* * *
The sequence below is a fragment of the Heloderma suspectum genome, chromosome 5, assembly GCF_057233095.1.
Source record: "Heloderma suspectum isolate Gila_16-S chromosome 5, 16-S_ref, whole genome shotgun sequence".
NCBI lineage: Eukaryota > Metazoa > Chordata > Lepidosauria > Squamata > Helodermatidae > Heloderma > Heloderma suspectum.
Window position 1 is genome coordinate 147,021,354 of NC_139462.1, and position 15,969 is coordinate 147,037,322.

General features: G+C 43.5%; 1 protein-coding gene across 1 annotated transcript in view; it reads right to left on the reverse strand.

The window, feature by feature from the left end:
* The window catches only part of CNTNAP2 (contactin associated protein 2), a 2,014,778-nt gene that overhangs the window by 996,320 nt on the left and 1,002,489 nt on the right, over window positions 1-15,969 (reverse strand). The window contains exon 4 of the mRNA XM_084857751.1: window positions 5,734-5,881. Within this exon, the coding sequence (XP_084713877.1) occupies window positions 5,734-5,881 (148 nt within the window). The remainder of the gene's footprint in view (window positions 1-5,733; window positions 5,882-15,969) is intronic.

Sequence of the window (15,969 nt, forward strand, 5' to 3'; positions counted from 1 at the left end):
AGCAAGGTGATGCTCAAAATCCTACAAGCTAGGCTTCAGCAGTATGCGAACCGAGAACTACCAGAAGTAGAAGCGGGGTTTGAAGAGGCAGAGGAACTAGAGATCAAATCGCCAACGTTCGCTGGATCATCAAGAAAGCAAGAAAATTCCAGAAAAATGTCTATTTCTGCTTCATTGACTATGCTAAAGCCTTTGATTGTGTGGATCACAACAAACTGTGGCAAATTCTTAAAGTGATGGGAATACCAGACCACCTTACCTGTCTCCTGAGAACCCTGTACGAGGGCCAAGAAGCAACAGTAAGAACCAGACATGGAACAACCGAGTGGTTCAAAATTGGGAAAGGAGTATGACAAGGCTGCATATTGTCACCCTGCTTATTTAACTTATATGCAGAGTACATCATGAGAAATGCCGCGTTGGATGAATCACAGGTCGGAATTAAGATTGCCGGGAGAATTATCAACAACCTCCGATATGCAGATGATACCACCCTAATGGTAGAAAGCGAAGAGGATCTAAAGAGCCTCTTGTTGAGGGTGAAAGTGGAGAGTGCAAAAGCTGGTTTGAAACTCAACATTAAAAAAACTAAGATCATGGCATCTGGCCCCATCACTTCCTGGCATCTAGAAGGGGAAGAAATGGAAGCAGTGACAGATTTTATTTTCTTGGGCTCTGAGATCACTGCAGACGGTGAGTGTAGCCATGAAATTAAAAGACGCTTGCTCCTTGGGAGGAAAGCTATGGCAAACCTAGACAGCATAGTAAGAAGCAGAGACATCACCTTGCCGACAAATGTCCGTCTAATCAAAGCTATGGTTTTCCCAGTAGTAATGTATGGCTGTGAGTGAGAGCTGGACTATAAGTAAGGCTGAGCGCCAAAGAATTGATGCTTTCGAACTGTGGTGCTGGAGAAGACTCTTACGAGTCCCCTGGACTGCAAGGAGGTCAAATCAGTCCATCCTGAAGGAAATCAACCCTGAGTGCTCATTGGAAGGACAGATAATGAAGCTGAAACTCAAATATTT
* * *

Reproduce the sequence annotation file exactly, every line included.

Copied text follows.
The sequence below is a fragment of the Heloderma suspectum genome, chromosome 5, assembly GCF_057233095.1.
Source record: "Heloderma suspectum isolate Gila_16-S chromosome 5, 16-S_ref, whole genome shotgun sequence".
NCBI lineage: Eukaryota > Metazoa > Chordata > Lepidosauria > Squamata > Helodermatidae > Heloderma > Heloderma suspectum.
Window position 1 is genome coordinate 147,021,354 of NC_139462.1, and position 15,969 is coordinate 147,037,322.

General features: G+C 43.5%; 1 protein-coding gene across 1 annotated transcript in view; it reads right to left on the reverse strand.

The window, feature by feature from the left end:
* The window catches only part of CNTNAP2 (contactin associated protein 2), a 2,014,778-nt gene that overhangs the window by 996,320 nt on the left and 1,002,489 nt on the right, over window positions 1-15,969 (reverse strand). The window contains exon 4 of the mRNA XM_084857751.1: window positions 5,734-5,881. Within this exon, the coding sequence (XP_084713877.1) occupies window positions 5,734-5,881 (148 nt within the window). The remainder of the gene's footprint in view (window positions 1-5,733; window positions 5,882-15,969) is intronic.

Sequence of the window (15,969 nt, forward strand, 5' to 3'; positions counted from 1 at the left end):
AGCAAGGTGATGCTCAAAATCCTACAAGCTAGGCTTCAGCAGTATGCGAACCGAGAACTACCAGAAGTAGAAGCGGGGTTTGAAGAGGCAGAGGAACTAGAGATCAAATCGCCAACGTTCGCTGGATCATCAAGAAAGCAAGAAAATTCCAGAAAAATGTCTATTTCTGCTTCATTGACTATGCTAAAGCCTTTGATTGTGTGGATCACAACAAACTGTGGCAAATTCTTAAAGTGATGGGAATACCAGACCACCTTACCTGTCTCCTGAGAACCCTGTACGAGGGCCAAGAAGCAACAGTAAGAACCAGACATGGAACAACCGAGTGGTTCAAAATTGGGAAAGGAGTATGACAAGGCTGCATATTGTCACCCTGCTTATTTAACTTATATGCAGAGTACATCATGAGAAATGCCGCGTTGGATGAATCACAGGTCGGAATTAAGATTGCCGGGAGAATTATCAACAACCTCCGATATGCAGATGATACCACCCTAATGGTAGAAAGCGAAGAGGATCTAAAGAGCCTCTTGTTGAGGGTGAAAGTGGAGAGTGCAAAAGCTGGTTTGAAACTCAACATTAAAAAAACTAAGATCATGGCATCTGGCCCCATCACTTCCTGGCATCTAGAAGGGGAAGAAATGGAAGCAGTGACAGATTTTATTTTCTTGGGCTCTGAGATCACTGCAGACGGTGAGTGTAGCCATGAAATTAAAAGACGCTTGCTCCTTGGGAGGAAAGCTATGGCAAACCTAGACAGCATAGTAAGAAGCAGAGACATCACCTTGCCGACAAATGTCCGTCTAATCAAAGCTATGGTTTTCCCAGTAGTAATGTATGGCTGTGAGTGAGAGCTGGACTATAAGTAAGGCTGAGCGCCAAAGAATTGATGCTTTCGAACTGTGGTGCTGGAGAAGACTCTTACGAGTCCCCTGGACTGCAAGGAGGTCAAATCAGTCCATCCTGAAGGAAATCAACCCTGAGTGCTCATTGGAAGGACAGATAATGAAGCTGAAACTCAAATATTT